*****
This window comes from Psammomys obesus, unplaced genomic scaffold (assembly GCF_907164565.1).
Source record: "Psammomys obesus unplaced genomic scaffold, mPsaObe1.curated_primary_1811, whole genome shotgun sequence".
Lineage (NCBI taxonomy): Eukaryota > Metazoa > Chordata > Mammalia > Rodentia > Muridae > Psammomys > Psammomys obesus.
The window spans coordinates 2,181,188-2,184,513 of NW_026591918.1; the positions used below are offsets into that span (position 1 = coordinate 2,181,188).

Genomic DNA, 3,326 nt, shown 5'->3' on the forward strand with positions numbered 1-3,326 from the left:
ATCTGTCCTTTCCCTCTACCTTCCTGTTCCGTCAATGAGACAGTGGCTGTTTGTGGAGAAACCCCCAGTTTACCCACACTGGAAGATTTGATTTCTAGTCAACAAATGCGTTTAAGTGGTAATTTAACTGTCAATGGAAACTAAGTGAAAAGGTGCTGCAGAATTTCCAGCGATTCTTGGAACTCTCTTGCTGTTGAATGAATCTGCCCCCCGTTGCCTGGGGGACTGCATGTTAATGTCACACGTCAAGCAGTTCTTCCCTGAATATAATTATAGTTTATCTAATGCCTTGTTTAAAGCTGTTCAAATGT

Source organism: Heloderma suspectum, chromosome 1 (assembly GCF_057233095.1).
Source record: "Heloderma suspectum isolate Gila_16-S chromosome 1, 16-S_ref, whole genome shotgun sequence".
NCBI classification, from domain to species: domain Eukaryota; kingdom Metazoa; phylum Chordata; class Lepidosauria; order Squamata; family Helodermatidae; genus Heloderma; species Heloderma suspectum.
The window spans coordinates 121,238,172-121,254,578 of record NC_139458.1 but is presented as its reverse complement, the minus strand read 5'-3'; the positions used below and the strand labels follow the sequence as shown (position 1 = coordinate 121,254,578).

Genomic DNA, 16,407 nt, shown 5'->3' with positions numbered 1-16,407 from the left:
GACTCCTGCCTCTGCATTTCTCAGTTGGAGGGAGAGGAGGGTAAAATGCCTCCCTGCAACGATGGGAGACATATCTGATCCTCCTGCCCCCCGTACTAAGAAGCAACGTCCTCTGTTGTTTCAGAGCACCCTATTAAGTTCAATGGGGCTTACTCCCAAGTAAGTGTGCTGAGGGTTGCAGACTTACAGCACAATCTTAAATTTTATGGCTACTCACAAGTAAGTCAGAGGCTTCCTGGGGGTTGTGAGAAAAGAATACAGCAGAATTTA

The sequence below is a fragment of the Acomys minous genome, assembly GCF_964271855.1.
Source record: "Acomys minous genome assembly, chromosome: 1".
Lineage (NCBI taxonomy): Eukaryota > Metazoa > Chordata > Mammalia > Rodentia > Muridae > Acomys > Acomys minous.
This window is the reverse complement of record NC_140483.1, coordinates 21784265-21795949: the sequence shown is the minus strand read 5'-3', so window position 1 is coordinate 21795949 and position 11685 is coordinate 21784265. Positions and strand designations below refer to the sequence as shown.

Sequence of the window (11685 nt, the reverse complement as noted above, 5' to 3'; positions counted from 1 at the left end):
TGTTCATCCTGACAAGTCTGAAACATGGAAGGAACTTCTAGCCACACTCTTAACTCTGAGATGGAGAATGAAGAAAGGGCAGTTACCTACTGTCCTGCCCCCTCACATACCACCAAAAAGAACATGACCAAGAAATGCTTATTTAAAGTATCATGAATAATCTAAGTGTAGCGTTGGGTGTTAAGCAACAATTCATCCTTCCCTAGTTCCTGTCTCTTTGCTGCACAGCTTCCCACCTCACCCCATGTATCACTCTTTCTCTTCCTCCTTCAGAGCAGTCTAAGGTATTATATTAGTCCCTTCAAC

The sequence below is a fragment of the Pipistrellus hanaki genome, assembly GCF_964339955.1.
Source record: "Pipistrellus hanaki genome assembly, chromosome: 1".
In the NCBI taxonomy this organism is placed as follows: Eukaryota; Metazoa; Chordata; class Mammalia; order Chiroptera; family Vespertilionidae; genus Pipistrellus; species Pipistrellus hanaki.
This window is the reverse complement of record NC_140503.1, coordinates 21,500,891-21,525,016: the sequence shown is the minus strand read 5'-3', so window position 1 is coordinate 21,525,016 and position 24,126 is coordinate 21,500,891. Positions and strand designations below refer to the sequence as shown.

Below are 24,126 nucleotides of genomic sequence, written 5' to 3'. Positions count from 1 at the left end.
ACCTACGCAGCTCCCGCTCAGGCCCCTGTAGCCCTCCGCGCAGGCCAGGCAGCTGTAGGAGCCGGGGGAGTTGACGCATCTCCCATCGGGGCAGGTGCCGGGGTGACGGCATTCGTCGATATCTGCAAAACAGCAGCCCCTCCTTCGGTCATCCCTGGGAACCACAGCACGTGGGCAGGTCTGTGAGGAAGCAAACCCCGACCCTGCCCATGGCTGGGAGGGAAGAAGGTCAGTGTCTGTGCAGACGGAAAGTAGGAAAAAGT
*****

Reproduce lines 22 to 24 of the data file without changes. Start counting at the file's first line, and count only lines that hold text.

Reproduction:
This window is the reverse complement of record NC_140503.1, coordinates 21,500,891-21,525,016: the sequence shown is the minus strand read 5'-3', so window position 1 is coordinate 21,525,016 and position 24,126 is coordinate 21,500,891. Positions and strand designations below refer to the sequence as shown.

Below are 24,126 nucleotides of genomic sequence, written 5' to 3'. Positions count from 1 at the left end.
ACCTACGCAGCTCCCGCTCAGGCCCCTGTAGCCCTCCGCGCAGGCCAGGCAGCTGTAGGAGCCGGGGGAGTTGACGCATCTCCCATCGGGGCAGGTGCCGGGGTGACGGCATTCGTCGATATCTGCAAAACAGCAGCCCCTCCTTCGGTCATCCCTGGGAACCACAGCACGTGGGCAGGTCTGTGAGGAAGCAAACCCCGACCCTGCCCATGGCTGGGAGGGAAGAAGGTCAGTGTCTGTGCAGACGGAAAGTAGGAAAAAGT